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Call for evidence launched on the links between food, diet and obesity

19 February 2024

The House of Lords Committee on Food, Diet and Obesity has today published a call for written evidence for its inquiry into the role of foods, such as ‘ultra-processed foods’, and foods high in fat, salt and sugar, in a healthy diet and tackling obesity. It is inviting interested individuals and organisations to submit their views on these issues.


The House of Lords Select Committee on Food, Diet and Obesity was appointed on 24 January 2024. It will report by 30 November 2024. This Committee will consider the role of foods, such as ‘ultra-processed foods’ (UPFs) and foods high in fat, sugar and salt (HFSS) in a healthy diet, including how they influence health outcomes. It will assess how shifts in behaviours and trends have impacted obesity, how government policies have influenced these shifts, and the role of the industry and the wider public in the public health landscape.

The Committee will not focus on obesity treatment (such as medication or physical therapy) or the impact on the environment of food, as it is specifically concerned with the links between food, a healthy diet and tackling obesity. Where possible submissions should make reference to relevant research and/or evidence to support the Committee to make evidence-based recommendations. The Committee is keen to hear from a diverse range of individuals and organisations.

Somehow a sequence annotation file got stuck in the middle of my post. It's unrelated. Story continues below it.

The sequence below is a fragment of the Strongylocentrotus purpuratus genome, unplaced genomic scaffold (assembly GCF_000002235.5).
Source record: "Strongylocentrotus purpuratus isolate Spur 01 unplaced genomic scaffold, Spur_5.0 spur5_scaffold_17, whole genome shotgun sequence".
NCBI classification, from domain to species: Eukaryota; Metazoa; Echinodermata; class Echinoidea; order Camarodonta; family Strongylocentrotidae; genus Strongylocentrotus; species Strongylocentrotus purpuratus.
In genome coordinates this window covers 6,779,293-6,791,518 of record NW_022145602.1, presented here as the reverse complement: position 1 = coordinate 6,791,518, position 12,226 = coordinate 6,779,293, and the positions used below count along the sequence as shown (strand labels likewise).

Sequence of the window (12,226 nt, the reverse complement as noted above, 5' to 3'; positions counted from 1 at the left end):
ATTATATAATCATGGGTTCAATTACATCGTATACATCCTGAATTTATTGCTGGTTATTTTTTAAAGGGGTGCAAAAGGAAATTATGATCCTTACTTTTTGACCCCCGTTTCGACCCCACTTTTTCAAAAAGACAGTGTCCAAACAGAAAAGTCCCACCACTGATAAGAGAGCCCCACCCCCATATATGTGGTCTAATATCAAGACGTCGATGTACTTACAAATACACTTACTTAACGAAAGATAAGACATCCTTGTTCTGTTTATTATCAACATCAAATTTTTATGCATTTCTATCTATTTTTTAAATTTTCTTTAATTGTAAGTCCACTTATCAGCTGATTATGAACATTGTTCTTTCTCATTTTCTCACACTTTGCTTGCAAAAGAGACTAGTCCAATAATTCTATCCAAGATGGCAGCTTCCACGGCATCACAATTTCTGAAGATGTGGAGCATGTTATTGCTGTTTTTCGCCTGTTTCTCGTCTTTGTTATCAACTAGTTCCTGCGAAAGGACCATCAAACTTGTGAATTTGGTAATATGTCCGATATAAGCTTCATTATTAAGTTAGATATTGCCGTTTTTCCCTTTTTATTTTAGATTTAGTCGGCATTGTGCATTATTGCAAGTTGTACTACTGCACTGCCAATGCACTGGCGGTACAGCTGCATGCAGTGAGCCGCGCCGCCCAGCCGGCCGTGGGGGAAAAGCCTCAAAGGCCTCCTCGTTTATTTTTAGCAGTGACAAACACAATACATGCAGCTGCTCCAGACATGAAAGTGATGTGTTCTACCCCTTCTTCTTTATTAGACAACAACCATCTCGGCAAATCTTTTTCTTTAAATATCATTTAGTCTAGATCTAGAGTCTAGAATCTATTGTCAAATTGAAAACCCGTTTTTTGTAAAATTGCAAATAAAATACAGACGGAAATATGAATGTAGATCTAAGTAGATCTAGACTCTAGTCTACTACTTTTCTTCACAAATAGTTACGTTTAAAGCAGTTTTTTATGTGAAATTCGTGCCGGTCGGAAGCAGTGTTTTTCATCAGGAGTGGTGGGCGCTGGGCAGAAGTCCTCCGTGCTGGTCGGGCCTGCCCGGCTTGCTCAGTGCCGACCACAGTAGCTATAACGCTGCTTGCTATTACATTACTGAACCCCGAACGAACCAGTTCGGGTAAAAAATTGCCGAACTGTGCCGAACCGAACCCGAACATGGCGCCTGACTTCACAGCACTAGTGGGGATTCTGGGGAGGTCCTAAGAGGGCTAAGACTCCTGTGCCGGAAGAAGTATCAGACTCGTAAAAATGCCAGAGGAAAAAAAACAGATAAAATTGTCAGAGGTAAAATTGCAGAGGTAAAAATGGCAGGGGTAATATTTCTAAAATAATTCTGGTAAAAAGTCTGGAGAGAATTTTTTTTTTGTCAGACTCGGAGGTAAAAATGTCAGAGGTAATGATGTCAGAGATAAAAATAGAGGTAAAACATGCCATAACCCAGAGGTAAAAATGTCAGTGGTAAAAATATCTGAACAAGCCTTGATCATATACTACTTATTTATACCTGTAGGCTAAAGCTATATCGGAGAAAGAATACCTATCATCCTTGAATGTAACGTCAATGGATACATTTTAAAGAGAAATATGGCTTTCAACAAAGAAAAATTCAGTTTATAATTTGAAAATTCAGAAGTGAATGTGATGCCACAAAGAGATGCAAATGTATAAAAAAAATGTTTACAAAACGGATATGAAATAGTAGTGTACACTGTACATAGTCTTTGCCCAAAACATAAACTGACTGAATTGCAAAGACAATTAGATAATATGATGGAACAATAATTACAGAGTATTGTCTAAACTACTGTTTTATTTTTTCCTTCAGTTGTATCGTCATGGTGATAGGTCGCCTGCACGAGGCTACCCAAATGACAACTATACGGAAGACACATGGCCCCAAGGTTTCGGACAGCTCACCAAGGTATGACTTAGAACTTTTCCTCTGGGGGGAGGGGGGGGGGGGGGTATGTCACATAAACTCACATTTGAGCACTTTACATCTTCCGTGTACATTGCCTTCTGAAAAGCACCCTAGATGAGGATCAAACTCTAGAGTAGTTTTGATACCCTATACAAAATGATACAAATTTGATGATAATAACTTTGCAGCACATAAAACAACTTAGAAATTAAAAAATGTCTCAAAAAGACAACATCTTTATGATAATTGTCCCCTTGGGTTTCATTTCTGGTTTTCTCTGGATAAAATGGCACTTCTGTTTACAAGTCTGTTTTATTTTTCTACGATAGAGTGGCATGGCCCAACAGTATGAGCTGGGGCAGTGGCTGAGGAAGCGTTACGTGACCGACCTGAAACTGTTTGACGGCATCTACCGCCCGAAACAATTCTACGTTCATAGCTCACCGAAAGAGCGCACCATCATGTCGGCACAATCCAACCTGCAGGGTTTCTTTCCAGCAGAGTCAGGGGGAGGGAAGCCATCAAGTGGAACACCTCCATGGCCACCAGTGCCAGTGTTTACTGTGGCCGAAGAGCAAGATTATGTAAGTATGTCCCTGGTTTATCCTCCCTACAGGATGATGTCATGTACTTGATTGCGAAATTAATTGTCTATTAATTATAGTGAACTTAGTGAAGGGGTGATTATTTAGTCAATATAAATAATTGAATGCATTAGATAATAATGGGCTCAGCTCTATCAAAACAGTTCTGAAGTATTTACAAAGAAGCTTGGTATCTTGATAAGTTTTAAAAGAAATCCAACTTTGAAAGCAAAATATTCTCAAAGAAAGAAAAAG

Key issues

The Committee is seeking written submissions addressing any or all of the following topics in relation to food, diet and obesity in England (as well as comparisons with approaches across the rest of the UK and in other countries).

  • Key trends in food, diet and obesity, and the primary drivers of obesity, including the evidential base for identifying these trends.
  • The impacts of obesity on health, including on children and adolescent health outcomes, and the influence of pre- and post-natal nutrition on the risk of subsequent obesity.
  • The definition of a) ultra-processed food (UPF) and b) foods high in fat, sugar and salt (HFSS) and their usefulness as terminologies for describing and assessing such products.
  • How consumers can recognise UPF and HFSS foods, including the role of labelling, packaging and advertising, the cost and availability of such foods and their impact on health outcomes.
  • The role of the food and drink industry in driving food and diet trends and on the policymaking process.
  • Lessons learned from international policy and practice, and from the devolved administrations, on diet-related obesity prevention.
  • The effectiveness of Government planning and policymaking processes in relation to food and drink policy and tackling obesity, including the impact of recent policy tools and legislative measures intended to prevent obesity.
  • Future policy tools that could prove effective in preventing obesity.

The deadline for submissions is 10:00am on Monday 8 April 2024

Further information